With M&A activity continuing to grow in health care, many newly formed health systems find themselves left with duplicative facilities and services catering to the same population.
“As the pressure to control costs increases, this is a real challenge for health systems,” said Craig Acosta, senior partner and director of Kurt Salmon’s Facility and Capital Assets Practice. “The right strategic direction can actually enable the system to cut costs and increase capacity.”
A major regional referral center and Kurt Salmon worked together to address this problem and ensure the center is well-positioned for the future.
Issue: An acquisition left the referral center, a nearly 800-bed regional medical center in the Southeast, with two campuses right next to each other, separated only by parking lots. The first campus had inpatient cancer care, psychiatry, some general medicine and surgery beds, vascular surgery, and some diagnostic and support services. The second campus had more than 500 of the system’s nearly 800 beds, most of its operating rooms and key diagnostic and support services, plus the emergency department, an outpatient cancer center, and all other key service lines.
The physical separation between the two campuses presented significant challenges—about 11,000 one-way patient transfers between campuses every year, duplication of support services, patient confusion and dissatisfaction due to vast differences in quality of the physical environments, and disparate utilization of capacity due to physician preference for one location over the other.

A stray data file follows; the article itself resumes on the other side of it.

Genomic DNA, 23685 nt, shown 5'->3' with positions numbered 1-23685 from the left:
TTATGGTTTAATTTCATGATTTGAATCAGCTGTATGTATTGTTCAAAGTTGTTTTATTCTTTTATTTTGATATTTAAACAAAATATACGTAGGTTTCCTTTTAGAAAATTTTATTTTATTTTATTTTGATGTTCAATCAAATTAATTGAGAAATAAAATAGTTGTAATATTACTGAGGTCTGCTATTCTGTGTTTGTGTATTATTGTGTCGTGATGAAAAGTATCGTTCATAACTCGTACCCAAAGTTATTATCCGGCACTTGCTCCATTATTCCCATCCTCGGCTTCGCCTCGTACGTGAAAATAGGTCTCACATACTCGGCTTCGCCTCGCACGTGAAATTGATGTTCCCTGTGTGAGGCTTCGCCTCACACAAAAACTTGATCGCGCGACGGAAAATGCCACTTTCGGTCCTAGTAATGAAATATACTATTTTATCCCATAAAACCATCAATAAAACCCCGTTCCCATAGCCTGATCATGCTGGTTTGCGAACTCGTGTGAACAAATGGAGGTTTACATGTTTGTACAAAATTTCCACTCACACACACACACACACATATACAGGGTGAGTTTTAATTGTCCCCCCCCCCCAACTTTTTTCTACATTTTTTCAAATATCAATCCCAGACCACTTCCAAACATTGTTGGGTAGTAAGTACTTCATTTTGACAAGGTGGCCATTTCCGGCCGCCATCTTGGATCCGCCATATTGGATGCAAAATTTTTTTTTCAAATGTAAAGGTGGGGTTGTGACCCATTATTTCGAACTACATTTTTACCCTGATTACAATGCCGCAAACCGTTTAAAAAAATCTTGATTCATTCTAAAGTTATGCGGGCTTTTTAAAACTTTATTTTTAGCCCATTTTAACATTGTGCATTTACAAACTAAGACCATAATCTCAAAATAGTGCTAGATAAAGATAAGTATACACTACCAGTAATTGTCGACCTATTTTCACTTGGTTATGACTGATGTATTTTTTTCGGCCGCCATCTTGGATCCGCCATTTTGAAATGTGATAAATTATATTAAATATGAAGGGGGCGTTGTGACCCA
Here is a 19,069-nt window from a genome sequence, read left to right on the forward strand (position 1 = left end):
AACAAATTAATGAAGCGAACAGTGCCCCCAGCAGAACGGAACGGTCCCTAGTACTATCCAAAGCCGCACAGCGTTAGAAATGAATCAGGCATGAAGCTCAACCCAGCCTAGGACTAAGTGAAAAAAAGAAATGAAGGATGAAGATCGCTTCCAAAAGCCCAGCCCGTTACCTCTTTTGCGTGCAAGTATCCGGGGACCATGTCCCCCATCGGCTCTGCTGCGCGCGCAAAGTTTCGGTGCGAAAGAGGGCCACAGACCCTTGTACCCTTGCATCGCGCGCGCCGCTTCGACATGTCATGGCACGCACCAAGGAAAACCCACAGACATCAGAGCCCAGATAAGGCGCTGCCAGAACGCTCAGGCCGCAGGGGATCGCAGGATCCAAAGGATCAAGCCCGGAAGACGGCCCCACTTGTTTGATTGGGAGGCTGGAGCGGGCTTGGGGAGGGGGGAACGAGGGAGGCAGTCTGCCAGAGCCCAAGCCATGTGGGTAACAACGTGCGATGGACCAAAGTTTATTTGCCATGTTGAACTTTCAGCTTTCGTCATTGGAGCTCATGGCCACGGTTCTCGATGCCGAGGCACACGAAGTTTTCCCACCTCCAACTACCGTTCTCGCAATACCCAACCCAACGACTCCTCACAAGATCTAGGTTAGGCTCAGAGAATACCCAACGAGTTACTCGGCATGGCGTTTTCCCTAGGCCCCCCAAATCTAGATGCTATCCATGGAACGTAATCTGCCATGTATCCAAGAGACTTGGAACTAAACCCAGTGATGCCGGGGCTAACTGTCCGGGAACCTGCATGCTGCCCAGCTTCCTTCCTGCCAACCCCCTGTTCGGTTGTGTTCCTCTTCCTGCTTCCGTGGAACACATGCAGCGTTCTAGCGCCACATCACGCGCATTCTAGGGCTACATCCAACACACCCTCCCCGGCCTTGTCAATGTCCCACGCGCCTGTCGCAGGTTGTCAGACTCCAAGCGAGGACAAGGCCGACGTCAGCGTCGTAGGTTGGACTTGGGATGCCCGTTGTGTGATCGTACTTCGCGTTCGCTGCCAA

As this organization prepares for changing demographics—like an aging population and increasing comorbidities—that will increase future demand for services, and the potential reimbursement impacts of the Affordable Care Act, it was determined that both campuses should be consolidated into a single campus.
Solution: We helped this hospital make this goal a reality by developing a strategic master facility plan for clinical integration through physical consolidation of the two campuses. This started with extensive interviews of executive and service-line leadership, physicians and patients, and a deep assessment of existing facilities on each campus. In close coordination with all constituents, the Kurt Salmon team completed 10-year volume projections that were translated to future room and square footage needs for the referral center.
Using those projections, we developed a master plan that includes a consolidated campus with the capacity for over 900 inpatient beds to accommodate future growth; a new 84-room emergency department with an 18-bed clinical decision unit; an interventional platform that integrates operating rooms, cardiology, cath/EP, interventional radiology and endoscopy; a distinct identity for the women’s and children’s hospital; and right-sized clinical and nonclinical support services. After the board approved the master plan, we helped complete functional and space programming for the new building and backfill areas.
Results: As a result of the project, which was finished on time and under budget, this major regional referral center will be able to accommodate up to a 3.5% annual increase in its surgical caseload, a 25% increase in discharges over a 10-year horizon, and a reduction in unnecessary and duplicative costs from operating in two distinct facilities.